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From "Edward J. Yoon" <edwardy...@apache.org>
Subject Re: Future plan for large scale DNN.
Date Thu, 02 Jul 2015 07:50:05 GMT
Here's new user interface design idea I propose. Any advices are welcome!

https://wiki.apache.org/hama/Neuron

On Mon, Jun 29, 2015 at 4:38 PM, Edward J. Yoon <edwardyoon@apache.org> wrote:
> Hey all,
>
>  As you know, the lastest Apache Hama provides distributed training of
> an Artificial Neural Network using its BSP computing engine. In
> general, the training data is stored in HDFS and is distributed in
> multiple machines. In Hama, two kinds of components are involved in
> the training procedure: the master task and the groom task. The master
> task is in charge of merging the model updating information and
> sending model updating information to all the groom tasks. The groom
> tasks is in charge of calculate the weight updates according to the
> training data.
>
>  The training procedure is iterative and each iteration consists of
> two phases: update weights and merge update. In the update weights
> phase, each groom task would first update the local model according to
> the received message from the master task. Then they would compute the
> weight updates locally with assigned data partitions (mini-batch SGD)
> and finally send the updated weights to the master task. In the merge
> update phase, the master task would update the model according to the
> messages received from the groom tasks. Then it would distribute the
> updated model to all groom tasks. The two phases will repeat
> alternatively until the termination condition is met (reach a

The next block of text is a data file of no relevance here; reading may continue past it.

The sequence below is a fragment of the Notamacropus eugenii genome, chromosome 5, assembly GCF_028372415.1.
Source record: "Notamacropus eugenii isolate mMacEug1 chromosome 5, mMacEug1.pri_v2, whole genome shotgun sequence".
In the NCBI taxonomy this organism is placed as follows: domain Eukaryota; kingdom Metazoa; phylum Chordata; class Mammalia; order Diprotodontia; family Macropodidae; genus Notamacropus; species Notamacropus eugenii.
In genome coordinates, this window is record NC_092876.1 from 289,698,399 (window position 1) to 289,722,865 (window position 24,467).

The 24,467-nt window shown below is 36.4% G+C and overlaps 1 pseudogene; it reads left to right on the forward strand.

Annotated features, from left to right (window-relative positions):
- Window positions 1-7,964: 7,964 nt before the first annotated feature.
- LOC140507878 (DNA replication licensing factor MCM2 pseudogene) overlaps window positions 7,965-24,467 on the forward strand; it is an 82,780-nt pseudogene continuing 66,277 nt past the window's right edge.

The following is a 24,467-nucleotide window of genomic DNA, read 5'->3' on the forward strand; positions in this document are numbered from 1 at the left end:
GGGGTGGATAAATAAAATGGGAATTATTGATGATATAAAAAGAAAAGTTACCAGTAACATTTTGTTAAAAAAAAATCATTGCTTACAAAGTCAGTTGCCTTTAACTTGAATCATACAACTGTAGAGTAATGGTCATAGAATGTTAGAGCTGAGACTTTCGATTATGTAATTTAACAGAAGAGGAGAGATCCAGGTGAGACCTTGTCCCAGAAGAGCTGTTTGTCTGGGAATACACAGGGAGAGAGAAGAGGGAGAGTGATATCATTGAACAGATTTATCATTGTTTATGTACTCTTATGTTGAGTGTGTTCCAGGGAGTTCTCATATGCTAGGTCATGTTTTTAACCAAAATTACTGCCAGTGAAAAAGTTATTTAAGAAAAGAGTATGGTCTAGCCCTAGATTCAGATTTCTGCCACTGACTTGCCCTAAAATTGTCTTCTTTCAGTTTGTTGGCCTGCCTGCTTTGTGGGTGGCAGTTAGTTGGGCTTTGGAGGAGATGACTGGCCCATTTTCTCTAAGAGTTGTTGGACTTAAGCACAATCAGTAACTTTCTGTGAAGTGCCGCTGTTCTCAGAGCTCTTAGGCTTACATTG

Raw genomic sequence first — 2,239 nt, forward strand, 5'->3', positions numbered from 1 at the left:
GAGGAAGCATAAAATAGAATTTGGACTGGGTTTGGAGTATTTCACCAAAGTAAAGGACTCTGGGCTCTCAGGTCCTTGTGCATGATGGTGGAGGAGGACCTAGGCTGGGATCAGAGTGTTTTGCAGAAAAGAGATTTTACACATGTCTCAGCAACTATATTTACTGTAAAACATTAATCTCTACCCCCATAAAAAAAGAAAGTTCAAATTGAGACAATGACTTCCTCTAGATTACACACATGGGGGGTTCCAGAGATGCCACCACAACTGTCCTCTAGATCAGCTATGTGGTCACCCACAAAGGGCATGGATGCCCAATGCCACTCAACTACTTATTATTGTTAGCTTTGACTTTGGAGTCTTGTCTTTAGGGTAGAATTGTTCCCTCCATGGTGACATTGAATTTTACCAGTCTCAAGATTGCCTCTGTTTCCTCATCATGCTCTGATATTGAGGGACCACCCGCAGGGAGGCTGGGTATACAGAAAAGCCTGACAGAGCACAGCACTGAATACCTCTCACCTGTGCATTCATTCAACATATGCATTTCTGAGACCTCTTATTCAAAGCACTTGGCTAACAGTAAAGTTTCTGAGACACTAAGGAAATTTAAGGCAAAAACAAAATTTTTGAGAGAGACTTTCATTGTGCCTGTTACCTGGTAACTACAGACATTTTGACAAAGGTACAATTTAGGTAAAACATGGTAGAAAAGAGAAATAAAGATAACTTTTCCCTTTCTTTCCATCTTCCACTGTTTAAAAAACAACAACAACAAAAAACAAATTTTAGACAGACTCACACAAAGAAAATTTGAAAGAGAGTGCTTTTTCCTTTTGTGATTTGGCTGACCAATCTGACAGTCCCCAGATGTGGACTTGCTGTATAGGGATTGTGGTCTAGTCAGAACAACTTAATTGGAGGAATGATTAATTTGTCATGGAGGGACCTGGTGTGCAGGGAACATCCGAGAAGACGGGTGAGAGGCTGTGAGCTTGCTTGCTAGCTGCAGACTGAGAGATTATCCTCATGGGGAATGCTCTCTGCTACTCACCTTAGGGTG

> specified number of iterations).
>
>  The model is designed in a hierarchical way. The base class is more
> abstract than the derived class, so that the structure of the ANN
> model can be freely set by the user, as long as it is a layered model.
> Therefore, the Perceptron, Auto-encoder, Linear and Logistic regressor
> can all be uniformly represented by an ANN.
>
>  However, as described in above, currently the data parallelism is
> only used. Each node will have a copy of the model. In each iteration,
> the computation is conducted on each node and a final aggregation is
> conducted in one node. Then the updated model will be synchronized to
> each node. So, the performance is one thing; the parameters should fit
> into the memory of a single machine.
>
>  Here is a tentative near future plan I propose for applications
> needing large model with huge memory consumptions, moderate
> computational power for one mini-batch, and lots of training data. The
> main idea is use of Parameter Server to parallelize model creation and
> distribute training across machines. Apache Hama framework assigns
> each split of training data stored in HDFS to each BSP task. Then, the
> BSP task assigns each of the N threads a small portion of work, much
> smaller than 1/Nth of the total size of a mini-batch, and assigns new
> portions whenever they are free. With this approach, faster threads do
> more work than slower threads. Each thread asynchronously asks the
> Parameter Server who stores the parameters in distributed machines for
> an updated copy of its model, computes the gradients on the assigned
> data, and sends updated gradients back to the parameter server. This
> architecture is inspired by Google's DistBelief (Jeff Dean et al,
> 2012). Finally, I have no concrete idea regarding programming
> interface at the moment but I'll try to provide neuron-centric
> programming model like Google's Pregel if possible.
>
> --
> Best Regards, Edward J. Yoon



-- 
Best Regards, Edward J. Yoon

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